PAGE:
There has been a lot of press comment regarding the increase in cyber crime and the prevalence of online fraud. Can you allay possible concerns regarding security risks of an online system?
ARTL has been developed in line with best practice e-Government standards, and includes methods for authenticating individual users at the time they are enrolled.
There is a strict process of limiting access to ARTL to verified professional users, and the issue of high security “digital certificates” is strictly controlled. It is therefore very difficult for fraudsters to hack into the system – Registers of Scotland have used the highest security system design to minimise this risk. A number of other features also make illicit use of the system almost impossible, or certainly at least as difficult as in a traditional transaction. For example: ARTL is fully audited; it requires two parties to interact with RoS to transfer a title; and lenders can receive a daily data feed of all relevant transactions. The system can be set so that security deeds can only be signed by a verified lending institution, thereby ruling out the possibility that a fraudulent or even careless solicitor could remove a security without permission.
RoS sets high standards for the operation of ARTL. The digital signatures used comply with the criteria for an advanced electronic signature as defined in the Electronic Communications Act 2000. RoS directly manages registration of licensees and authorisation of users (e.g. solicitors and bank staff), to control access to the system.
ARTL has been accredited for both tScheme (www.tscheme.org, an independent, industry led scheme which regularly tests ARTL’s online security against a range of strict criteria) and the technical standard ISO27001. These assessments cover not only the quality of the ARTL technical solution but also the policies and procedures for management of the system and the controls on its use by administrators and users.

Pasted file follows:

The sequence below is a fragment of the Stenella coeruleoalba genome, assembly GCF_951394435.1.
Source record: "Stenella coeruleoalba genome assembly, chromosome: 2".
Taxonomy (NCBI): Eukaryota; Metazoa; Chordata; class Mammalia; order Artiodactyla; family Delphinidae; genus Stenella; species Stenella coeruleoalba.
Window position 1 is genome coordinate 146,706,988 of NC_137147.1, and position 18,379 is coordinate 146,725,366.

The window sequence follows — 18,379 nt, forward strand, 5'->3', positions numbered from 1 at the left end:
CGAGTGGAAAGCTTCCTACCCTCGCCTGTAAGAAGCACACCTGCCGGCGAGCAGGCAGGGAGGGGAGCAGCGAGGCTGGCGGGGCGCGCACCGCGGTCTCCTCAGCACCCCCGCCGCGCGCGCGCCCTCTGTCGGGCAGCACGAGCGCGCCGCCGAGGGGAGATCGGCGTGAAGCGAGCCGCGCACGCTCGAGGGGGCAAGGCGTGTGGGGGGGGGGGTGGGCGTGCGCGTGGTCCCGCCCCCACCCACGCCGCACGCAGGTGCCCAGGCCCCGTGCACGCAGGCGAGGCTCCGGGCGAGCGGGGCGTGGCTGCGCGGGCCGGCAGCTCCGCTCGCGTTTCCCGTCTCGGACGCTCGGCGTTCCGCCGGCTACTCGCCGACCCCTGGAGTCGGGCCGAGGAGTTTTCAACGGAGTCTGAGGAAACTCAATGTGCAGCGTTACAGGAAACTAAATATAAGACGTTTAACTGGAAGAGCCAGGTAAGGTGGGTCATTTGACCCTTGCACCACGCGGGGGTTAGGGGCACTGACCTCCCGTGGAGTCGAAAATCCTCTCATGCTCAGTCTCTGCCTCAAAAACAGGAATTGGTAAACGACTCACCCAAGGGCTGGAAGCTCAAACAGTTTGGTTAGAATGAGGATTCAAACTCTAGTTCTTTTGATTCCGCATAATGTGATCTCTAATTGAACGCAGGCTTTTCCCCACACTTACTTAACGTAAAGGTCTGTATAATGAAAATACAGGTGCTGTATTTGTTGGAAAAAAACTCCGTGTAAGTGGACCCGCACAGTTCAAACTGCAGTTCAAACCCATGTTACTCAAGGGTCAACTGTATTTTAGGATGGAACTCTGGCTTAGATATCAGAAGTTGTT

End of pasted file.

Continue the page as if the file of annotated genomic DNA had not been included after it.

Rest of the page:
Even if you consider that external threats have been addressed, what about internal risks – for instance, the risk of misuse, by either authorised or non-authorised personnel?
RoS staff make personal visits to law firms, mortgage lending institutions and local authorities that want to use ARTL, and validate the identities of persons who will act as local registration authorities (LRAs) in face-to-face meetings. Trust is a key element of any security/encryption system and the personal identity check is necessary for the creation of bonds of trust between RoS and LRAs.
This trust is continued by the delegation of authority by the LRA to the authorised users within the law firm etc. As already explained, it is possible to adjust the level of permission for access to ARTL. Obviously there will still be a danger (as there is in any paper-based system) that someone will abuse their rights to access the system by carrying out transactions that they are not authorised to do. But the audit trail designed within ARTL allows any actions to be tracked back to individuals in a way that would not be possible in a paper transaction, so the risk of abuse is less likely.
An audit trail is very important for solicitors, particularly if a complaint or claim arises. How does ARTL provide for this?
ARTL doesn’t track every step of a property transaction, so it is not a substitute for a case management system or proper file management. However, it does provide a clear audit trail for the registration aspects of a transaction. An ARTL user can save and print copies of digital deeds and any transaction screen during the transaction for their own records. Complete audit trails and logs are kept by RoS.
All digital deeds created by the ARTL system are retained by RoS and official copies can be produced if required, for example as evidence for the courts. The ARTL (Electronic Communications) (Scotland) Order 2006 amended the Requirements of Writing (Scotland) Act 1995 to ensure that all parties may rely upon electronic documents and digital signatures within ARTL in the same way as they currently do upon paper deeds signed by handwritten signature.
A number of your arguments in favour of ARTL seem to assume that users are highly proficient in all aspects of the operation of ARTL. How does RoS ensure that users have the necessary confidence and support to use the system?
RoS offers extensive ARTL training and familiarisation at the customer’s premises as well as providing online training modules accessed through the RoS website www.ros.gov.uk/artl . A full online training environment mirrors the ARTL system in all respects and, together with extensive “step-by-step” user manuals, ensures that users have the ability to practise using ARTL and gain the necessary confidence in the system before they attempt a live registration.
Further information about the operation and legal framework for ARTL can be found at www.ros.gov.uk/artl/legal.html .